The main focus of this week’s assignment was to define Digital Citizenship and identify the nine elements of Digital Citizenship. According to Lamar’s DLL 5316 course, digital citizenship will be referred to as the norms of appropriate, responsible behavior with regard to technology use. I think there is a fine line between citizenship and digital citizenship. Not all people in a community are model citizens, but we work together to make our communities better. We still have thieves, murderers, and sex offenders that live in our community. Although law enforcement protects us in theory, we still need to remain diligent and protect ourselves first. The same is true for digital citizenship. We must learn to recognize what is bad and not cross that line. As teachers, we should educate our students the difference between good citizenship and bad citizenship – whether it is citizenship or digital citizenship.
Digital health and wellness is also a concern in my classroom and throughout our school. My concerns are in no particular order, but all need to be addressed in school. One health issue I witness hourly at school is earbuds. If I can hear your music halfway down the hallway, your volume is too loud and you’re going to blow out your eardrums by the time you are 19. When I allow students to listen to music while working, I insist that they only have one earbud in their ear. Then, if I can hear their music, I give them a warning to turn it down. Let me go back to walking down the hallway. Students are too busy looking at their cell phones that they run into a door, another student, a teacher, etc. This also blocks the flow of traffic in the hallways.
Another health issue is the addiction to cell phones. They are a huge distraction both at school and at work. I have several employers asking me to “teach” my students how to be more responsible at work and stay off of their cell phones. I truly think I have students who are completely addicted to their cell phones and have no other life. One of my students brings THREE to class every single day. I try to model proper cell phone etiquette each period. I hold up my phone to check the time, I remind them to put their phones on silent, then I put my phone facedown on my desk and ask them to do the same thing. You would be amazed at how many phones I hear vibrate each hour. Needless to say, the art of typing with the correct fingers is lost. My students can text faster than I can type – and I can type 100 wpm with less than 5% error. Finally, I’ve noticed my vision has rapidly deteriorated over the last few years. I know that age is a factor, but I do believe the hours that I stare at my computer screen each day has taken it’s toll on my eyesight. I finally received a larger monitor, but my computer just sits on a regular teacher desk. There’s not enough money in the budget to purchase a “real” computer work station.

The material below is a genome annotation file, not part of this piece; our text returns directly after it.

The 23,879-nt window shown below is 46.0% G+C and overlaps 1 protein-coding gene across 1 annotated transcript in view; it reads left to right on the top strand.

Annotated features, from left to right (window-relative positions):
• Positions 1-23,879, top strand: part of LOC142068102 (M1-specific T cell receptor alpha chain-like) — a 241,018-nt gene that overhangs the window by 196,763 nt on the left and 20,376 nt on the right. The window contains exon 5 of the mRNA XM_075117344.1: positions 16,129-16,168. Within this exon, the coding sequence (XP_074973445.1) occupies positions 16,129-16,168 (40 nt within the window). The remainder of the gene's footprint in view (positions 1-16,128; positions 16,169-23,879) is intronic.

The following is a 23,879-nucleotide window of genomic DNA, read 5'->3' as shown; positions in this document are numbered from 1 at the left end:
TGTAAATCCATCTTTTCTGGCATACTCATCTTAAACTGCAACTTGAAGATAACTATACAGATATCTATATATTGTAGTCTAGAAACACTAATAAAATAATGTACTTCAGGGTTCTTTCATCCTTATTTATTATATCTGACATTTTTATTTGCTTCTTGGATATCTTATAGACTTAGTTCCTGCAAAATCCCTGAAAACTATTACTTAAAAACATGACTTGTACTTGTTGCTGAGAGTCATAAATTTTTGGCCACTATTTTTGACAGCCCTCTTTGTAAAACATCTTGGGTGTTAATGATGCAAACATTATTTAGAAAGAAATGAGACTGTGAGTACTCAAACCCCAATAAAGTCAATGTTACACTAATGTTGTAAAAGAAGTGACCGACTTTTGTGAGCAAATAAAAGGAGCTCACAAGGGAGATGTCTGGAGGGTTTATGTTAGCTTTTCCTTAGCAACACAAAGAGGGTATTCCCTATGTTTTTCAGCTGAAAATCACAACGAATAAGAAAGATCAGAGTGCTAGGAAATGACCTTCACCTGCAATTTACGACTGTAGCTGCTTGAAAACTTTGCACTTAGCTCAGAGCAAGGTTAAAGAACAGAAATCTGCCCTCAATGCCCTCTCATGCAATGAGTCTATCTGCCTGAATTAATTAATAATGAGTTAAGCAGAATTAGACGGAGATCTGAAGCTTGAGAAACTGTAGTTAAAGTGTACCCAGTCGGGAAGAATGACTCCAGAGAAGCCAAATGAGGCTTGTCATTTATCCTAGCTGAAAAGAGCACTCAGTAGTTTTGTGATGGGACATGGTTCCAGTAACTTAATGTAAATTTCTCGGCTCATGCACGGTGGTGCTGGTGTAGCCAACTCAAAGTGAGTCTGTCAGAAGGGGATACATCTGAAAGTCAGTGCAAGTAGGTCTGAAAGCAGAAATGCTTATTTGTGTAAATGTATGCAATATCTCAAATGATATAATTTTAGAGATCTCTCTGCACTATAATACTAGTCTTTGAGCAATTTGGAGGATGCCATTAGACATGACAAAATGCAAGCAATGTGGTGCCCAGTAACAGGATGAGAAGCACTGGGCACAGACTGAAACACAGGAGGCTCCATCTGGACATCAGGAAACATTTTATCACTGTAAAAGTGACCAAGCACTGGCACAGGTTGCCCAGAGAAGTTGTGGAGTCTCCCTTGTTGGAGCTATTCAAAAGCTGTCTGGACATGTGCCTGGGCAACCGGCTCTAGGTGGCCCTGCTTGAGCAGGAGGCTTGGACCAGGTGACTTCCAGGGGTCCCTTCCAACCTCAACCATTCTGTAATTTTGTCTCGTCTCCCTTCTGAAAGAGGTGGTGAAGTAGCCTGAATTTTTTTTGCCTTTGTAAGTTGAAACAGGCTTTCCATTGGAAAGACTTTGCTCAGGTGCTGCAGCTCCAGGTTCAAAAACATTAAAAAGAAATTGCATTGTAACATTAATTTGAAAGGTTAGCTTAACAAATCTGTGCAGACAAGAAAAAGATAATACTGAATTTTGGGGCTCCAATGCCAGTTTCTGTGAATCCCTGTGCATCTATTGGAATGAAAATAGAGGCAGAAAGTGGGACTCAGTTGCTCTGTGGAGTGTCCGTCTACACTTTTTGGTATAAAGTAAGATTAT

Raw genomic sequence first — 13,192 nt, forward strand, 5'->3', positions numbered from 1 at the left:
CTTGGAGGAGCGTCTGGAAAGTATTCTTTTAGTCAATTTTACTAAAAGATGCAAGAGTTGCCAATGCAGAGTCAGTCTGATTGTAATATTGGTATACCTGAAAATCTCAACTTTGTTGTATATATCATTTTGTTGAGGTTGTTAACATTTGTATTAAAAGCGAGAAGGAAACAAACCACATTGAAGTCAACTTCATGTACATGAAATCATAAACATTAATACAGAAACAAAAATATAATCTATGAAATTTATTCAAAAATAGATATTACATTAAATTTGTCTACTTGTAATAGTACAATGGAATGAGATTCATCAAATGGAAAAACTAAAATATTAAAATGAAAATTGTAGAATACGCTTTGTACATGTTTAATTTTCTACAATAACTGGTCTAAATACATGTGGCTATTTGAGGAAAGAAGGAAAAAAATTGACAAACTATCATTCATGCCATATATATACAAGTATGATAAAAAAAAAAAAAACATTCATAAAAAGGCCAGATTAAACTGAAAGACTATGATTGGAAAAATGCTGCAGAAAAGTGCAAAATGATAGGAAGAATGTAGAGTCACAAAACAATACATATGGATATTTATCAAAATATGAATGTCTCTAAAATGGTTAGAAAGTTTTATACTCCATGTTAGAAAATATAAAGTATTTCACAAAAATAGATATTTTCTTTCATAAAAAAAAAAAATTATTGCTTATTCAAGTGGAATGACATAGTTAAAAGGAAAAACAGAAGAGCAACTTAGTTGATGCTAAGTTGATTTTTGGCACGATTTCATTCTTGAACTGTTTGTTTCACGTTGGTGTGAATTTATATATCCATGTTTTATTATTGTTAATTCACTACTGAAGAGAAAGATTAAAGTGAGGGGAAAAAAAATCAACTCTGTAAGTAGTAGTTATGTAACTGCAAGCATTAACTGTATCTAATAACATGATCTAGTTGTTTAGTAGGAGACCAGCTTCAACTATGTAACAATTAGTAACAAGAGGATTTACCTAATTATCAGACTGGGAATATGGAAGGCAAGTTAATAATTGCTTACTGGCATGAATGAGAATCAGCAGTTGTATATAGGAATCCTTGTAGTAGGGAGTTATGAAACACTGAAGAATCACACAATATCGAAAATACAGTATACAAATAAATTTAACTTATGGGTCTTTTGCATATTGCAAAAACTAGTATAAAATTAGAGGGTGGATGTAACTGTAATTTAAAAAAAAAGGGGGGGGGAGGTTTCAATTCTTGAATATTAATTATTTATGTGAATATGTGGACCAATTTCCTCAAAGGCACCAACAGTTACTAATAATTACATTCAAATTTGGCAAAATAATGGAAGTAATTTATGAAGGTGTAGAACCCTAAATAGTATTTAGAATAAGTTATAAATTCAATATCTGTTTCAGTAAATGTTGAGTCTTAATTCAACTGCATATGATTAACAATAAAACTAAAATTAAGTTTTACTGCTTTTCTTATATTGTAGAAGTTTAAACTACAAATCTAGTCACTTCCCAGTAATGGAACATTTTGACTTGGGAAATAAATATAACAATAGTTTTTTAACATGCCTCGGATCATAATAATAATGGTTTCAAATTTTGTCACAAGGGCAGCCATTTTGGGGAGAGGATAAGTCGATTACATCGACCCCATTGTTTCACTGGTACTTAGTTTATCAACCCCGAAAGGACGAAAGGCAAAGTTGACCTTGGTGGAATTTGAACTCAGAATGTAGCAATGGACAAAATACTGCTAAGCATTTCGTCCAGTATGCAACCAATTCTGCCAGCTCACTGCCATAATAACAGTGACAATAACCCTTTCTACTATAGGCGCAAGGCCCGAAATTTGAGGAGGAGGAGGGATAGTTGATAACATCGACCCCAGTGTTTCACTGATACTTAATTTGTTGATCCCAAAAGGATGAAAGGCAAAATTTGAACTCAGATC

My goal to correct some of the ergonomic problems in my classroom is to have computer work stations and chairs for my students. Once the technology budget is up for review, I can then submit my suggestions.
The nine elements of Ribbel’s (2015) Digital Citizenship are:
- Digital access
- Digital commerce
- Digital communication
- Digital literacy
- Digital etiquette
- Digital law
- Digital rights and responsibilities
- Digital health and wellness
- Digital security
I really like the way that Ribble not only connects the elements into categories, but he also associates the elements with REPs (Respect, Educate, and Protect). It always helps me to remember concepts with an acronym. His resource for REP is: http://www.digitalcitizenship.net/Nine_Elements.html.
Of the nine categories of digital citizenship, the two that are most important to my class are digital literacy and digital health and wellness. Although my students are quite savvy with their electronic devices, they are only keeping up with the technology that interests them the most. Most students spend more time on social media, texting, watching videos, and playing games than actually learning the wealth of information that they have at their fingertips.
I took a class in college years ago – probably Office Management – where we learned about ergonomics. I’ve stressed the importance of proper posture while at the computer. Have you heard of text neck? I think our students need a few lessons on text neck. They are constantly looking down at their phones.
Speaking of ergonomics, I attended the Adobe Academy at the TCEA headquarters in Austin. I was given a tour of the offices. One of the technicians had the most ergonomically correct work station that I’ve ever seen. He was standing! What a great idea to keep our students up and moving, but the expense would be enormous in my computer lab.
My favorite resource is Mike Ribble’s website:
Another resource is Ohler (2010) discussing citizenship and the requirements necessary to be a member of a digital community. I feel that we must educate our students, parents, and communities on the evolving of technology and the effect that it will have on our future. Always just remember to be responsible face-to-face and online. Model kindness and responsibility to our students, our family, our friends, and neighbors both virtually and face-to-face. We must remember that our students come from various backgrounds and may not have the opportunity to see kindness in their worlds. Teaching our students to do the right thing is probably the most rewarding aspect of my job.
Ohler, J. (2010). Digital community: Digital Citizen. Thousand Oaks, CA: Corwin.
Ribble, M. (2015). Digital citizenship in schools: Nine elements all students should know. (3rd ed.). Eugene, OR: International Society for Technology.